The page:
Flip Nicklin is widely regarded as the world’s premier whale photographer. As an active and vital voice for marine mammal conservation, Flip brings his ability to inspire others and broad network to his role on the EYOS Advisory Board.
Flip was born with both diving and photography in his blood. His father, Chuck, is a diver and underwater cinematographer who taught his sons to become scuba divers.
In 1963, at the age of 16, Flip was helping his father teach diving the coast of southern California. Flip’s ability to free dive to depths up to 90 feet (27 meters) allows him to swim near enough to record whale behavior without interrupting it. He has worked throughout the world, from challenging conditions in the polar regions to more hospitable tropical locales as he follows the marine mammals he loves.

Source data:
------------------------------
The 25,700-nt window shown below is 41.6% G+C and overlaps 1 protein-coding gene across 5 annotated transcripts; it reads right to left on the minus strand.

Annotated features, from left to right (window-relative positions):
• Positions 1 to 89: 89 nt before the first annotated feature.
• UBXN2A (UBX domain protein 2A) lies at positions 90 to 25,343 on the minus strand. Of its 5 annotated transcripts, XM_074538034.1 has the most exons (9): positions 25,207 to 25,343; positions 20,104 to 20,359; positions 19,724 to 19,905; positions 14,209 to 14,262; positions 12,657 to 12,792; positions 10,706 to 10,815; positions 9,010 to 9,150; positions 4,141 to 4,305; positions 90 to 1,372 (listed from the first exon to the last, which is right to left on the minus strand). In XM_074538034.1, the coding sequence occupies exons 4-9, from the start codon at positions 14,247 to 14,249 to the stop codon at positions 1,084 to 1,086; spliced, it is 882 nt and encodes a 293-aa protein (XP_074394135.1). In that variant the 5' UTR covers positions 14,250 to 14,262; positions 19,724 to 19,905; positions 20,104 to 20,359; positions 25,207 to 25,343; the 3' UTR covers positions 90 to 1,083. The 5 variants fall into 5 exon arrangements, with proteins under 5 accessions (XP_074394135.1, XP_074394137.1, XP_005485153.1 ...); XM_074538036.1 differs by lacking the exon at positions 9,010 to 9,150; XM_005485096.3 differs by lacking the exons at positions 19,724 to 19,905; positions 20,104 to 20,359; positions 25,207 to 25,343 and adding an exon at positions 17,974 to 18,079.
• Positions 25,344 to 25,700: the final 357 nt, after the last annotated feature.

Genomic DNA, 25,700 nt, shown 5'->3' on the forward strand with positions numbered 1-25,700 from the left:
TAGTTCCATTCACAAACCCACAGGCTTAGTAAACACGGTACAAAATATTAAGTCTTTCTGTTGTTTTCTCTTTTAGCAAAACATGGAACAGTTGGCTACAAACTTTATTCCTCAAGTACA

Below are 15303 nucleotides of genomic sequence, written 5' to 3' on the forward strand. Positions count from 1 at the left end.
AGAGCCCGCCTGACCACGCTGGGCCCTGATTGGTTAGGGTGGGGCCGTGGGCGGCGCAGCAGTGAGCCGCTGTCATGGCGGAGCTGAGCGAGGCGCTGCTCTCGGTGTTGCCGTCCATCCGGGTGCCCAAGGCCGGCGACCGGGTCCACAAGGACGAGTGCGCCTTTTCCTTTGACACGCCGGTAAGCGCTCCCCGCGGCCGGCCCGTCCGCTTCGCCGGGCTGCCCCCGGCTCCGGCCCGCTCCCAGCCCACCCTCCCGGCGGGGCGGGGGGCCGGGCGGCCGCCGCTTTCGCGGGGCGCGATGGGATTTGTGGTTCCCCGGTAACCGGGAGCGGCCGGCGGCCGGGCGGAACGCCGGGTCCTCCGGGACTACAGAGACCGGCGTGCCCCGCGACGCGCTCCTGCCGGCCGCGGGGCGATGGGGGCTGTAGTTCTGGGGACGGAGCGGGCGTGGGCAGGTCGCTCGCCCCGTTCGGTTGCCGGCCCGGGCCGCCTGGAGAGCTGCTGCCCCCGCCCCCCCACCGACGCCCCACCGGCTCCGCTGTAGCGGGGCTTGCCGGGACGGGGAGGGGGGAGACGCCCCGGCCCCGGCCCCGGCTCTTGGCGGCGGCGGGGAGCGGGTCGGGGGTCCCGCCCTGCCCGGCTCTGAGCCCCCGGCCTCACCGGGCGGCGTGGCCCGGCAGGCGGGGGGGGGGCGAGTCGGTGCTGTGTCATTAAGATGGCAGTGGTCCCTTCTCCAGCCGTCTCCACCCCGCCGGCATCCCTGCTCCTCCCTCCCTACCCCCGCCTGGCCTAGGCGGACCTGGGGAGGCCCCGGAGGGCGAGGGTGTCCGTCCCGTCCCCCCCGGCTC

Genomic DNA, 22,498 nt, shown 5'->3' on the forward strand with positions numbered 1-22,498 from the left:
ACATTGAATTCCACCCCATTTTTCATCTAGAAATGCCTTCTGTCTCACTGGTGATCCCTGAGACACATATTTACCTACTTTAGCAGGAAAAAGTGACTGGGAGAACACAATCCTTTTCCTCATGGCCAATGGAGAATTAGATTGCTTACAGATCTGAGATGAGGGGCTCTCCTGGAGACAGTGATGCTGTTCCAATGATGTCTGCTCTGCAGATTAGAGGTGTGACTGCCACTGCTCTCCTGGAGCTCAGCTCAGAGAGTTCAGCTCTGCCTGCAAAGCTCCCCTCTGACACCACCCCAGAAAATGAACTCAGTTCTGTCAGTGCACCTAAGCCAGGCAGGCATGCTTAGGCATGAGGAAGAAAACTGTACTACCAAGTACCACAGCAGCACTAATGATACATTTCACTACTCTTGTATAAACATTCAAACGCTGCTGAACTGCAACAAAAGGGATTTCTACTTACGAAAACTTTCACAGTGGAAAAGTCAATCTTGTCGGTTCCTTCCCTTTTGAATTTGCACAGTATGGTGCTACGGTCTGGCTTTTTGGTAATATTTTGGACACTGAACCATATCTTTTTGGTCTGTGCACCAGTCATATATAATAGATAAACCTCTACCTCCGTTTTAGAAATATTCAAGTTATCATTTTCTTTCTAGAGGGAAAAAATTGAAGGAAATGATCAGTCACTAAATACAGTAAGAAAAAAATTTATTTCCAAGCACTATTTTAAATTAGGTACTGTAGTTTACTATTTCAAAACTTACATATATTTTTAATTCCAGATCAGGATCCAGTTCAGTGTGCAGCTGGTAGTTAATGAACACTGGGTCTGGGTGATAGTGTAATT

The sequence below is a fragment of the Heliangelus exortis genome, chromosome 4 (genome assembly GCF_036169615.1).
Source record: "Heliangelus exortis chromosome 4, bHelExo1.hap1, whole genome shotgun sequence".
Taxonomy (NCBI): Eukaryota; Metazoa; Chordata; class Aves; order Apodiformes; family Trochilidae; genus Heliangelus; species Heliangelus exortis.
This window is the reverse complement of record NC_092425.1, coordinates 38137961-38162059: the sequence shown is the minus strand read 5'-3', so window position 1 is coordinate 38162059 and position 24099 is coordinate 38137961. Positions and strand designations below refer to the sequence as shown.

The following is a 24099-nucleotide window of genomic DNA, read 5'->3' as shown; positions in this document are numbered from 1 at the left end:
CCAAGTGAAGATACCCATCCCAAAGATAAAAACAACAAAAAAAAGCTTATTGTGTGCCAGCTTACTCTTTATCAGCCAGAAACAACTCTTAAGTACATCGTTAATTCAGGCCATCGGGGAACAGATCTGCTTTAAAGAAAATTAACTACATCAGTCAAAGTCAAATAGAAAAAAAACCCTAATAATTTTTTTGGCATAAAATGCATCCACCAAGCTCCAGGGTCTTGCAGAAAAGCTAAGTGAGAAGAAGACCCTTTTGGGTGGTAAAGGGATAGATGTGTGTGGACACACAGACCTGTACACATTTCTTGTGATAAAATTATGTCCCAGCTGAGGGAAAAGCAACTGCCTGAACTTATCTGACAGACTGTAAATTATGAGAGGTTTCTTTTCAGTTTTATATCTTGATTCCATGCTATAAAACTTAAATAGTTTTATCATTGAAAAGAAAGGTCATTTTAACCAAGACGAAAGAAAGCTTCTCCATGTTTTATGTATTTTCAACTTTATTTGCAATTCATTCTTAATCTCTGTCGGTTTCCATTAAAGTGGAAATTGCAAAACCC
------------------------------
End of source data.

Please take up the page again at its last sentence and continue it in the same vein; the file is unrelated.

His first work with the National Geographic Society came in 1976 when he was signed on as a deckhand and diving assistant for a three month shoot with photographers Bates Littlehales and Jonathan Blair. Every day he shot with the photographers was a dream for him. With the help of his mentors, two of Flip’s images were published along with theirs in National Geographic. Flip has gone on to photograph many articles for National Geographic.
Since 1996, Flip has worked with Jim Darling in a study of humpback whales off the coast of Maui, Hawaii. He is a co-investigator, along with Ph.D. candidate, Meagan Jones.
Since 2012, he has worked with Golden Gate Cetacean Research, documenting the return of Harbor Porpoise to San Francisco Bay.
In 2012, Flip was North American Nature Photography Association “Photographer of the Year”.